Jordan News & Current Events

Jordan Extends an Olive Branch to Former Foes

 

Jordan's stance during the Persian Gulf War strained relations with the U.S. and led to the termination of U.S. aid. The signing of a national charter by King Hussein and leaders of the main political groups in June 1991 meant political parties were permitted in exchange for acceptance of the constitution and the monarchy. King Hussein's decision to join the Middle East peace talks in mid-1991 helped restore his country's relations with the U.S.

In July 1994, King Hussein and the Israeli prime minister Yitzhak Rabin signed a declaration ending the state of belligerency between the two countries. A peace agreement between the two countries was signed on Oct. 26, 1994, although a phrase in it calling the king the “custodian” of Islamic holy shrines in Jerusalem angered the PLO. In the wake of the agreement, Jordan's relations with the U.S. and with the moderate Arab states, including Saudi Arabia, warmed. In 1997, Jordan, determined to attract foreign investment, began negotiating with the United States about membership in the World Trade Organization. In Jan. 1999, King Hussein unexpectedly deposed his brother, Prince Hassan, who had been heir apparent for 34 years, and named his eldest son the new crown prince. A month later, King Hussein died of cancer, and Abdullah, 37, a popular military leader with little political experience, became king.

The first parliamentary elections under King Abdullah took place in June 2003 and resulted in a two-thirds majority for the king's supporters. In 2005, the king, unhappy with the slow progress on reforms, replaced his cabinet.

Three suicide bombings by Iraqis blasted hotels in Amman, Jordan, in Nov. 2005, killing at least 57 people and wounding 115—almost all of whom were Jordanians. The terrorist group, al-Qaeda in Iraq, claimed responsibility, contending that Jordan had been targeted because of its friendly relations with the United States.

In parliamentary elections in Nov. 2007, pro-government and independent candidates won 104 of 110 seats. The opposition Islamic Action Front took just six seats, down from 17 in 2003's election. Following the elections, King Abdullah named Nader Dahabi, former air force commander and transport minister, as prime minister and instructed him to focus on improving the country's economy.

King Abdullah dissolved Parliament in November 2009, halfway through its term, and called for early elections. He appointed Samir al-Rifai as prime minister. The following November, pro-government candidates swept parliamentary elections, which were boycotted by the opposition Islamic Action Front. Violent protests followed the vote.

 

Arab Spring Protests Bring Down Government

 

Jordan was not spared the anti-government protests that swept through the Middle East in early 2011. On Jan. 28, thousands gathered in Amman and other cities, calling for government reform, the resignation of Prime Minister Samir al-Rifai and demonstrating against high food and fuel prices. The protests, led by the Islamic Action Front, triggered the dissolution of al-Rifai's government. In February, King Abdullah named Marouf al-Bakhit as the country's new prime minister and announced subsidies for food and fuel as well as pay increases for civil servants. Al-Bakhit, a diplomat former prime minister, was considered a safe choice. In June, King Abdullah said future governments will be elected rather than appointed.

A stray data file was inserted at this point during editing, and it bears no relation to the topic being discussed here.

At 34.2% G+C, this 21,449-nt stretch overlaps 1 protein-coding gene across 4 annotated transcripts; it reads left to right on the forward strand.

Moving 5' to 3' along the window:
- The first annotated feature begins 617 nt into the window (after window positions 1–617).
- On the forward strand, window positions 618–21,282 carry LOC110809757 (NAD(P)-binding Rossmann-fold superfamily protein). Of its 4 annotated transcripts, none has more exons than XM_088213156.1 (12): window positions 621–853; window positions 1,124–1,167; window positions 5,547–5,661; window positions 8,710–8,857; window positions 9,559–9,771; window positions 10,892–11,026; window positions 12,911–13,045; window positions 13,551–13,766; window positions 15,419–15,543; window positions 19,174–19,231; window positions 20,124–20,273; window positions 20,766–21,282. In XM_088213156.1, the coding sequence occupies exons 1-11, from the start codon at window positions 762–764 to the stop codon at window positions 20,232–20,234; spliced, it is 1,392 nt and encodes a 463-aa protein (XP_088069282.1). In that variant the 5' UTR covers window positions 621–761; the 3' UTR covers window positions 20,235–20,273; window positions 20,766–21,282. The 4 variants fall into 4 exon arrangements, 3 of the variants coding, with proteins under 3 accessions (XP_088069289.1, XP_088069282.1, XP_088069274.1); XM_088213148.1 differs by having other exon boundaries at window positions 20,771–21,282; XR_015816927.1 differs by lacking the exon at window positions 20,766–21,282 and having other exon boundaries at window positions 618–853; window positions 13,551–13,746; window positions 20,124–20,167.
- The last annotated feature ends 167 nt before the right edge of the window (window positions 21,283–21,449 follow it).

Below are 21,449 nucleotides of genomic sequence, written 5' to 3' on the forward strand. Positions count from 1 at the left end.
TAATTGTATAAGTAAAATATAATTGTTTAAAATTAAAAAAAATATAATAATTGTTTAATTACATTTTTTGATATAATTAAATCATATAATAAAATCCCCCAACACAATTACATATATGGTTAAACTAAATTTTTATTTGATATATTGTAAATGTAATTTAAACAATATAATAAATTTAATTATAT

The new government proved short-lived; on Oct. 17, 2011, Prime Minister Marouf al-Bakhit resigned. King Abdullah II designated Awn Khasawneh as new prime minister. Khasawneh's government was sworn in on Oct. 24 with Khasawneh also serving as defense minister, Umayya Touqan became finance minister, Muhammad al-Raoud interior minister and Nasser Judeh as foreign minister.

On April 26, 2012, Prime Minister Awn Khasawneh resigned. Fayez al-Tarawneh was appointed to replace Khasawne for his second term as prime minister. His first term was from Aug. 1998 to March 1999.

In September, the Jordanian government cut fuel subsidies by 10%—essentially increasing prices—in a attempt to reduce the $3 billion deficit. Protests broke out and 89 out of 120 members of Parliament signed a no confidence document in Prime Minister Tarawneh. King Abdullah then demanded that Tarawneh rescind the increase. In October the king dissolved Parliament and appointed Abdullah Ensour as prime minister—the fourth in a year. The following month, the government, feeling increased economic strain with the influx of 200,000 refugees from Syria, said it would cut gas subsidies by 14% for vehicles and by 50% for cooking oil. Violent protests immediately erupted, with demonstrators directing their anger at King Abdullah.

Parliamentary elections were held in January 2013, two years early. The Islamic Action Front, the biggest opposition party, which is linked to the Muslim Brotherhood, boycotted the election, saying electoral reforms put in place after the Arab Spring protests still left urban areas are under-represented in favor of rural areas, where the government draws most of its support. As expected, pro-government candidates dominated the election. In an unprecedented move, King Abdullah sought Parliament's opinion in choosing a prime minister. Ensour, an advocate of democratic reforms, was renominated and was sworn in in March 2013.

 

Jordan Joins the Fight Against ISIS

 

In September 2014, Jordan joined the U.S.-led campaign in Syria against the radical Islamist group ISIS. ISIS militants captured Muath Kasasbeh, a Jordanian pilot who crashed during the fighting. They killed him in a gruesome execution in February 2015. In response, the Jordanian government executed two terrorists and vowed revenge.

See also Encyclopedia: Jordan .

U.S. State Dept. Country Notes: Jordan

Department of Statistics www.dos.gov.jo/ .